Keeping the “public” in public business gets complicated

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The Amarillo City Council once tried to ban clapping at its meetings, then decided to start meeting at 7 a.m., a move some local critics claimed was done to reduce public input. Finally, last year, the council moved all public comments to a work session an hour before the regular meeting.

In South Texas, Hidalgo County commissioners and the city councils of Pharr, Mercedes and Donna elected to completely halt public comment at meetings.

So did the City of McAllen, where council members claimed that someone could get sued over remarks made by citizens.

Such actions paved the way for the Texas Legislature this year to pass a law requiring that all local governments allow public comment before votes are taken on agenda items.

The problem, though, is not quite fixed. Some public officials trying to implement the new law are finding it isn’t easy.

The Texas Municipal League has issued an updated, four-page interpretation of the law, as its initial one-page memo did not answer enough questions from its membership.

The Texas Association of School Boards sent a memo letting its members know of the new requirements. The group is working to make sure school trustees and staffers grasp the details.

“We think the intention is to put the comments before the decision is made … which makes sense,” said Joy Baskin, director of legal services at TASB. But she said the term “consideration’ of an item,” used in the new law, is not defined in the Texas Open Meetings Act.

“If this speaking allowance pertains only to action items, we’d like to know that for sure,” Baskin said.

The association is advising that time limits be set for public comments only when major, divisive issues are being considered, and that, in those cases, individuals be allowed at least one minute to speak.

Then there are Williamson County commissioners, who concluded that the law’s requirements would be met by limiting the total time of public comments to ten minutes for items not on the agenda and 30 minutes per item for issues that are on the agenda, regardless of how many people want to speak. Individuals speaking on the latter would be limited to three minutes.

The move turns a law aimed at increasing public input into a clock-watching exercise that puts the burden on the people it was supposed to help. Previously in Williamson, just north of Austin, residents and others were allowed three minutes each to air their gripes whether they pertained to an agenda item or not.

Still confused? So are many of the 9,000-plus state and local government bodies affected by the law, which took effect Sept. 1. HB2840  requires all local school boards, cities, counties and other municipalities to allow a public speaking session related to agenda items that will be voted on.

Further, the law requires those bodies allow that input before taking a vote on any item.

Governmental bodies that allow public comments before an agenda item is discussed, including comments on items that will be voted on, are probably safe.

The public comments can also address the consent agenda, which is usually reserved for routine items like repeated payments but can also be used to sneak through controversial items.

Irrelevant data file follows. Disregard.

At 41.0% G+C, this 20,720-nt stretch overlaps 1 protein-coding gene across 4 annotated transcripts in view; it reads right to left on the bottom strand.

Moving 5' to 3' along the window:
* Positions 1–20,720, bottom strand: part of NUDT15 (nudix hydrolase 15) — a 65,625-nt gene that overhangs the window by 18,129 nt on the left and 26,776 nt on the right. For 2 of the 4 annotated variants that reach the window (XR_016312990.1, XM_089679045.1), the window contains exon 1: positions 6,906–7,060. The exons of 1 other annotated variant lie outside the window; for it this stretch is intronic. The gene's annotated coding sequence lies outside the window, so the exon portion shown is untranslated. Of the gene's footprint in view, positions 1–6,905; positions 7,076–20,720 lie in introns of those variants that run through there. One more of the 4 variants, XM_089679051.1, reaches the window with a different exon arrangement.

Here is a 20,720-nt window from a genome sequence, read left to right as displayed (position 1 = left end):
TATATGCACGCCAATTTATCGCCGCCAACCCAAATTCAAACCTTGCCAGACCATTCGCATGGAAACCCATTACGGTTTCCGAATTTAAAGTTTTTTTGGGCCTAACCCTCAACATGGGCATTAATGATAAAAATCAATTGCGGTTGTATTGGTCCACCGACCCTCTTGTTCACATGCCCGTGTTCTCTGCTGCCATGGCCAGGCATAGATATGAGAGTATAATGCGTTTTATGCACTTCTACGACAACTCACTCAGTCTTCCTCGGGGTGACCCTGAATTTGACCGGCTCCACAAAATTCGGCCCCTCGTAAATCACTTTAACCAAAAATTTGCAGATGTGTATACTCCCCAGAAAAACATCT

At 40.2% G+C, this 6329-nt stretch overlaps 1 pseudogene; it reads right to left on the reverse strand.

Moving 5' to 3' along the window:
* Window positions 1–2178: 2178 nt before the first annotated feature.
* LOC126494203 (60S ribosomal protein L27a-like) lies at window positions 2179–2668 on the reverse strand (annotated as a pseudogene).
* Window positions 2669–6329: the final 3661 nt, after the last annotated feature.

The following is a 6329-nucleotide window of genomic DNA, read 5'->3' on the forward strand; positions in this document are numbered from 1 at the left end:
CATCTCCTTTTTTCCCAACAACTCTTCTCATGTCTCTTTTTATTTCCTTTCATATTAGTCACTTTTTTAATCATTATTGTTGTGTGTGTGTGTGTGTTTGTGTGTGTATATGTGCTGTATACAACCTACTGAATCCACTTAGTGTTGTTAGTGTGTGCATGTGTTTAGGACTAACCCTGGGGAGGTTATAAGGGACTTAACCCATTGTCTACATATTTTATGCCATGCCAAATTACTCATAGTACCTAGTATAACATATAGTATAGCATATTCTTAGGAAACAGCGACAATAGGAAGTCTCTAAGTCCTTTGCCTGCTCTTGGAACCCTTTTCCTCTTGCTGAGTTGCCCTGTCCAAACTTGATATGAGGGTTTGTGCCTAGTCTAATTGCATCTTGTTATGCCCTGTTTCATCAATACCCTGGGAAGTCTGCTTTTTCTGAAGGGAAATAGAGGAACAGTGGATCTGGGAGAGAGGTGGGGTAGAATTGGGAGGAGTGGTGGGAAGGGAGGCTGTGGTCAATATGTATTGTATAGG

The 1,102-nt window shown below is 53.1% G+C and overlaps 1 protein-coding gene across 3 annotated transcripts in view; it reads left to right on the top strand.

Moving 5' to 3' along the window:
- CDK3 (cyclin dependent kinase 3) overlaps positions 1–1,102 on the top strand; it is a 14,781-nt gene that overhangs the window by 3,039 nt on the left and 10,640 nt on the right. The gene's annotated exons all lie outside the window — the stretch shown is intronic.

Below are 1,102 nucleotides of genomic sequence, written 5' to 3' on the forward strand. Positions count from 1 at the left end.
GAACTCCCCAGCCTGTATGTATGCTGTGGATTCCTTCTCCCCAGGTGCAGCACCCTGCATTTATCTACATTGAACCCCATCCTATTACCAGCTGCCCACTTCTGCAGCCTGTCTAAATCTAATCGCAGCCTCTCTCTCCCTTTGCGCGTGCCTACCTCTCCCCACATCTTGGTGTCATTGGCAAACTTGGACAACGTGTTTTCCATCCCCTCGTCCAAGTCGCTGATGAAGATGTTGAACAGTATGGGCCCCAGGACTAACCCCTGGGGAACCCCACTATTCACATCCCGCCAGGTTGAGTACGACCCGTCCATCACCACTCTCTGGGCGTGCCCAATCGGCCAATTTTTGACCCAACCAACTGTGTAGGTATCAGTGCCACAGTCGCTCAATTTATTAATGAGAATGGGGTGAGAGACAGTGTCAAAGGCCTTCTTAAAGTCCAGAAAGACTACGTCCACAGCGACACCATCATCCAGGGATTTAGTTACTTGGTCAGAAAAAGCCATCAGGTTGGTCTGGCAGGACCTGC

The law, while forcing agencies to permit comments, does not prescribe how that is done or how long an individual should be allowed to speak. 

If the new law makes meetings unduly long, government bodies are allowed to impose time limits on speakers. But providing some time for members of the public to speak is now mandatory.

Governmental bodies in Texas were previously not required to allow public comment and there are a few that still do not.

Some government agencies were putting the public comment section of the agenda to the end of the meeting, said Curtis Smith, chief of staff for the bill’s author, state Rep. Terry Canales, D-Edinburg, which means action would already have been taken by the time public input was heard.

The law doesn’t apply to state agencies or to boards or committees that are merely advisory, such as a planning commission. It does apply to the governing bodies of special districts and to nonprofits that spend public money. 

In Denton County, where commissioners have battled with locals over the specifics on a Confederate monument for over a year, Commissioner Hugh Coleman offered a comment that has also been made by several other elected officials.

“I don’t think [the bill] was for us, but I am sure there are entities where it’s needed,” he said. “We’ve always had an item for public comment but we regulate time and manner. They can’t make us allow the people to talk on and on.”

The Freedom of Information Foundation of Texas gets more questions on open meetings than public records, likely because the meetings are the first and easiest point of engagement between the government and the public. Executive Director Kelley Shannon said she’s received a couple calls on HB2840, including one from a resident who said his city council was going to move the public comment period from the city council meeting itself to an advisory committee meeting in order to provide time for all the speakers.

The caller was told that such a move “was not in the spirit of the bill,” Shannon said.

Although the law went into effect Sept. 1, governmental bodies are still working on their policies to implement it, Smith, the Canales office chief said, and it may require further legislative tweaks.

But it is already serving its purpose. In September, without addressing the new bill that would have prohibited the practice, the city council in Amarillo adopted a format under which the comments will be heard at the beginning of meetings.

Amarillo City Manager Jared Miller did not respond to a request for comment.

Steve Miller can be reached at [email protected].

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